• Lack of qualified local IT workforce requires a large number of international workers at the beginning years.
How can the work environment be differentiated globally and attract talent to Bangkok? Can or shall
the work environment facilitate the adaptation of expatriates into the local community?
• Cross-generational educational programs need to be provided for the local community.
Are there possibilities to cluster educational facilities within the work environment?
• Is it possible to cluster the small scale collaborative work areas up into a larger envelope?
• What is the new office typology for the Digital Era? Can concepts and terminology that belong to other fields
such as ‘Networking’ or ‘Clustering’ be utilized as Architectural design, organization and form making tools?
Architectural Design IV, Fall 2014
During this studio, we focused on Koh Mak as a ground for speculation on new architectural typologies for tourism and hybrid models.
Interventions varied from agriculture to aquaculture; from park to navy base.
Koh Mak (island) resides in between two popular large islands Koh Chang and Koh Kood on the Eastern seaboard of the gulf of Thailand. Due to its large private ownership ( 95% - the largest privately owned island in Thailand), and a general concensus among the stake-holders for keeping the island low-density, car free and family friendly has limited the development unlikes its neighborhood islands. Landowners are committed to investigating the bike routes and not allowing car traffic; controlling noise and light pollution; finding creative ways to grow the local economy and to improve quality of life without sacrificing the qualities of the island that they have preserved for centuries.
However, the urge for cultural and ecological preservation and minimal environmental impact generally conflict with the desire and need for growth. Addressing the conflict, requires questioning of preconceptions about established touristic and economical models for the island and the established land use patterns. It might also require challenging the presumed manifestations of sustainability, preservation and eco-friendliness.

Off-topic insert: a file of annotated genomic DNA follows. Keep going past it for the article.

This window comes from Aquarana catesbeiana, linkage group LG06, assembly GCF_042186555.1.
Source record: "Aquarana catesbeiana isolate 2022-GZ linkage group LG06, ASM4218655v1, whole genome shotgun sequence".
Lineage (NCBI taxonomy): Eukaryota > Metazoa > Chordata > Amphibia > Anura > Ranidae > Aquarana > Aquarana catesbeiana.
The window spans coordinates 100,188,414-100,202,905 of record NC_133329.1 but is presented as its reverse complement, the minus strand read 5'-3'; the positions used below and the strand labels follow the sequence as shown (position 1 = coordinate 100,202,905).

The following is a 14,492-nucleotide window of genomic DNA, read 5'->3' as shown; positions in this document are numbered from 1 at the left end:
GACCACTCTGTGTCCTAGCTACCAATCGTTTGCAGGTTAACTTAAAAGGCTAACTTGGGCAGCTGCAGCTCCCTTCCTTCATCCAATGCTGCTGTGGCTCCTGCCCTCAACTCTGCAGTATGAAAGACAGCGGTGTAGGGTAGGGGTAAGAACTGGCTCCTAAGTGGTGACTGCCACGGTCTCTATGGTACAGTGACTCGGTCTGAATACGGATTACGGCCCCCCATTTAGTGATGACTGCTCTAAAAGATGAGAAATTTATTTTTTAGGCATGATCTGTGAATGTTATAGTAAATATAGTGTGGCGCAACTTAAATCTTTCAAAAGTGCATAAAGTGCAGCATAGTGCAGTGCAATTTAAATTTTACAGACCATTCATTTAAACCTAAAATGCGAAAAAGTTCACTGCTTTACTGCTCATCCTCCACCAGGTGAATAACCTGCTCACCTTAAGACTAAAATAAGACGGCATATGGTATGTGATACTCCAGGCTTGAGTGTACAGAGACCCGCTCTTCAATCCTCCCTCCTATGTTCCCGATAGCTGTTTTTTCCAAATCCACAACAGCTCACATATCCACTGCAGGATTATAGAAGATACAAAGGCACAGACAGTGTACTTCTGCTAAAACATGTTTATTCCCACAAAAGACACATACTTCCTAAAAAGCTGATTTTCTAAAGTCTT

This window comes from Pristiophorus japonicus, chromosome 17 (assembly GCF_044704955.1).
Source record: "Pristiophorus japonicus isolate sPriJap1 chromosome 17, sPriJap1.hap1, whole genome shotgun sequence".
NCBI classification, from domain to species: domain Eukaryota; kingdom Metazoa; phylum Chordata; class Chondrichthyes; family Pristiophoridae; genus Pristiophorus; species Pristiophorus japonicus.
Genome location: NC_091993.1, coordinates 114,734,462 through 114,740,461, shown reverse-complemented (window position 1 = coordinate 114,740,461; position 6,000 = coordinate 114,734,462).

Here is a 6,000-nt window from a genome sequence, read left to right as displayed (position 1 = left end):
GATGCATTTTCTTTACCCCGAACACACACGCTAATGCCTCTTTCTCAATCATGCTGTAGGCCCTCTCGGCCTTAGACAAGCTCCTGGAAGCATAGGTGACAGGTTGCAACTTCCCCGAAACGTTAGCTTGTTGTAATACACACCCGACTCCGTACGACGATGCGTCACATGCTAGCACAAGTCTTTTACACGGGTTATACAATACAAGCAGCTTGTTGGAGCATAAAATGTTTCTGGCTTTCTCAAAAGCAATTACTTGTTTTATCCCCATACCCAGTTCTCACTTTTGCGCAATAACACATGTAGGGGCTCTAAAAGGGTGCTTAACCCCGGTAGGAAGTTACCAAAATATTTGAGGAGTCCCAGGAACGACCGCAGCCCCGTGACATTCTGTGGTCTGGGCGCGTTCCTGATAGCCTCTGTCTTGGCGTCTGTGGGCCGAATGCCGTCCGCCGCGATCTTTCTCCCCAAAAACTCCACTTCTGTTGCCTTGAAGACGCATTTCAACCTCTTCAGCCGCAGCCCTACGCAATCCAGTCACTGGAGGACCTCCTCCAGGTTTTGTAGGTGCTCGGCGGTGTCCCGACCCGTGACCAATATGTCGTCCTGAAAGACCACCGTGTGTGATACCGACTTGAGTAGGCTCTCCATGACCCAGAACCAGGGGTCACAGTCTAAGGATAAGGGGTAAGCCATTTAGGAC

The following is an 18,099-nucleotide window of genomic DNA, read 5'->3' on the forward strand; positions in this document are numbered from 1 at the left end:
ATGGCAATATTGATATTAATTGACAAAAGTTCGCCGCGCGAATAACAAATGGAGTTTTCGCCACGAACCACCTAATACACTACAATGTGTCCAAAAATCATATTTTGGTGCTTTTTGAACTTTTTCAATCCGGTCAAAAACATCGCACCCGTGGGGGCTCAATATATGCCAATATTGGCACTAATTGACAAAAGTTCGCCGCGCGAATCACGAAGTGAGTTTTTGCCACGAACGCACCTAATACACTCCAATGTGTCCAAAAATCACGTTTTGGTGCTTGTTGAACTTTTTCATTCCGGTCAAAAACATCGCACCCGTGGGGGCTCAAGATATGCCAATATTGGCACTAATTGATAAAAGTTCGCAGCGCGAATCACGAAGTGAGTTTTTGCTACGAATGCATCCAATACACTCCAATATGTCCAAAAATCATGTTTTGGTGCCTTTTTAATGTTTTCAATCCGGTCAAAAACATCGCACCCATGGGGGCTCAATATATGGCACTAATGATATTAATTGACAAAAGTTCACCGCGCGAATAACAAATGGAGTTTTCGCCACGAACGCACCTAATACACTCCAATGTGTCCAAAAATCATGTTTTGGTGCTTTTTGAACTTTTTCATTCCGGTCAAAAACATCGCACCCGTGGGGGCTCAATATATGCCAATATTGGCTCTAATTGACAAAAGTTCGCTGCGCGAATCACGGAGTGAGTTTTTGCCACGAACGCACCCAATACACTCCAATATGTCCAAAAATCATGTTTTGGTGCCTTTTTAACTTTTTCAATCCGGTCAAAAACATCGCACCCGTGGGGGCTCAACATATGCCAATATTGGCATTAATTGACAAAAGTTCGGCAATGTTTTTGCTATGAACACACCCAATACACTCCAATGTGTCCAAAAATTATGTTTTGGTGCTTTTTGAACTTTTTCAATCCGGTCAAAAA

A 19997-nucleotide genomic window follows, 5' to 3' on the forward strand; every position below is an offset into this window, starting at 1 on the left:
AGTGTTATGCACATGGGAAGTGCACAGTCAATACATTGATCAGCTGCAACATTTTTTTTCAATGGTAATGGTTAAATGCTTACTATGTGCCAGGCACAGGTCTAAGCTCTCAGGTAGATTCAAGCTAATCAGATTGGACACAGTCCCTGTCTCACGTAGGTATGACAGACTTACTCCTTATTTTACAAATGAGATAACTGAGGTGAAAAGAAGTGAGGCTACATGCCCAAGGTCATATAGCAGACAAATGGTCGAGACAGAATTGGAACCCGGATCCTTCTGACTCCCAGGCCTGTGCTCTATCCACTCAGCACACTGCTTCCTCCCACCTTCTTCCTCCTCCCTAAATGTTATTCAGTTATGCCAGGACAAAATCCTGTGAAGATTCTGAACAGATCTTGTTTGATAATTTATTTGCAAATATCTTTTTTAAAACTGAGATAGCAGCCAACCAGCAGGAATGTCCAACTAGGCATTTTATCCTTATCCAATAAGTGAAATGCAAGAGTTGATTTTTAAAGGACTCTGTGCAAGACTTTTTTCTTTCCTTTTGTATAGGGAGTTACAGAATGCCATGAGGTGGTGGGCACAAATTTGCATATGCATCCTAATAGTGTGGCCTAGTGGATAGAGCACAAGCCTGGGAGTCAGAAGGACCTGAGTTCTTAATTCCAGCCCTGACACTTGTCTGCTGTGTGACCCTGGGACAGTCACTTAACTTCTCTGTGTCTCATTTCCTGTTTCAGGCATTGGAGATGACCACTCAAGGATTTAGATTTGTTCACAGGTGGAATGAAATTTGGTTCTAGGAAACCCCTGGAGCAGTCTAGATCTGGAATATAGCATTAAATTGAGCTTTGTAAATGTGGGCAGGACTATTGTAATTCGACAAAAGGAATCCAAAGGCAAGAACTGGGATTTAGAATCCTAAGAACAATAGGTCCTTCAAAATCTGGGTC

Throughout the studio, we requested students to develop unique attitudes / solutions towards the following issues;
constructed locally _ What would be the criterial and methodologies for defining the context (cultural, natural and architectural) and developing an architectural response / language in an island where the majority of the population is foreign (labour and tourist); almost the entirely of the island's land is cultivated; and the building materials and construction methods imported?
(un)natural habit _ Koh Chang and Koh Kood have native forests, waterfalls, hills and many more beach options. In contrast, Koh Mak has flat land and almost its entire land cover is dedicated to plantations. Although Koh Mak lack the diverse natural and leisure attractions, it has to rely on tourism as the main driver for its economy. In addition to the beach resorts, can the anthropogenic landscape of Koh Mak be ulilized as an alternative destination for tourists and the modern nomads?
Isolated & Collective _ Many residents of Koh Mak elect to be here for the isolation and solitude it offers. Yet is is precisely this isolation that promotes collaboration and a sense of commune among the island's citizens. What would be the architectural manifestation of the collective yet solitude lifestyle? Or in contrast, is it possible to create total isolation and self dependence for individuals through architectural intervention?
Our first semester at INDA Architecture program has ended. See link below for the research booklet that contains work done mainly during the first half.